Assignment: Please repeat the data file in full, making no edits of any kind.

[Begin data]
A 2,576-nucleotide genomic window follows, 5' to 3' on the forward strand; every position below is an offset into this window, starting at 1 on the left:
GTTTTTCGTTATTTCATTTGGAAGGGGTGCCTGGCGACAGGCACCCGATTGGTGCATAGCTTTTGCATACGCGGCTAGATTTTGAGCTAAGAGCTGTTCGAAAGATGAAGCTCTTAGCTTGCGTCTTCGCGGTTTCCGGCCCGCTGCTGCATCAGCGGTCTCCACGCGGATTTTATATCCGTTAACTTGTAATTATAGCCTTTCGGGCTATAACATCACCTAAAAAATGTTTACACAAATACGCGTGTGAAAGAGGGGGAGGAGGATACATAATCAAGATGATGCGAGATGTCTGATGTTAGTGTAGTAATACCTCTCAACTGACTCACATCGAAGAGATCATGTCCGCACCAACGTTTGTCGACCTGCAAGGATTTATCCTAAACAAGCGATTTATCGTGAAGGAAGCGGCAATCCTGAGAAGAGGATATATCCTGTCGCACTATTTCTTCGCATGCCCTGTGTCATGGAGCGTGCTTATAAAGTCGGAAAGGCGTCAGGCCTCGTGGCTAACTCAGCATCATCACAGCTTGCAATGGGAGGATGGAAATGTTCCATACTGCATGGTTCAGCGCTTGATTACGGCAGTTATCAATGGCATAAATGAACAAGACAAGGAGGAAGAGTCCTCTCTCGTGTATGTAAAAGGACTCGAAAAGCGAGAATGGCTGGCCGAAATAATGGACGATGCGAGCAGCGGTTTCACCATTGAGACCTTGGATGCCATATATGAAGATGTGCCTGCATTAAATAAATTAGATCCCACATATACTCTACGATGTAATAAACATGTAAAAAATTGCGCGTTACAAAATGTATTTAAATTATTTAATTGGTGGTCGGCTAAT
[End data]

A 2,576-nucleotide genomic window follows, 5' to 3' on the forward strand; every position below is an offset into this window, starting at 1 on the left:
GTTTTTCGTTATTTCATTTGGAAGGGGTGCCTGGCGACAGGCACCCGATTGGTGCATAGCTTTTGCATACGCGGCTAGATTTTGAGCTAAGAGCTGTTCGAAAGATGAAGCTCTTAGCTTGCGTCTTCGCGGTTTCCGGCCCGCTGCTGCATCAGCGGTCTCCACGCGGATTTTATATCCGTTAACTTGTAATTATAGCCTTTCGGGCTATAACATCACCTAAAAAATGTTTACACAAATACGCGTGTGAAAGAGGGGGAGGAGGATACATAATCAAGATGATGCGAGATGTCTGATGTTAGTGTAGTAATACCTCTCAACTGACTCACATCGAAGAGATCATGTCCGCACCAACGTTTGTCGACCTGCAAGGATTTATCCTAAACAAGCGATTTATCGTGAAGGAAGCGGCAATCCTGAGAAGAGGATATATCCTGTCGCACTATTTCTTCGCATGCCCTGTGTCATGGAGCGTGCTTATAAAGTCGGAAAGGCGTCAGGCCTCGTGGCTAACTCAGCATCATCACAGCTTGCAATGGGAGGATGGAAATGTTCCATACTGCATGGTTCAGCGCTTGATTACGGCAGTTATCAATGGCATAAATGAACAAGACAAGGAGGAAGAGTCCTCTCTCGTGTATGTAAAAGGACTCGAAAAGCGAGAATGGCTGGCCGAAATAATGGACGATGCGAGCAGCGGTTTCACCATTGAGACCTTGGATGCCATATATGAAGATGTGCCTGCATTAAATAAATTAGATCCCACATATACTCTACGATGTAATAAACATGTAAAAAATTGCGCGTTACAAAATGTATTTAAATTATTTAATTGGTGGTCGGCTAAT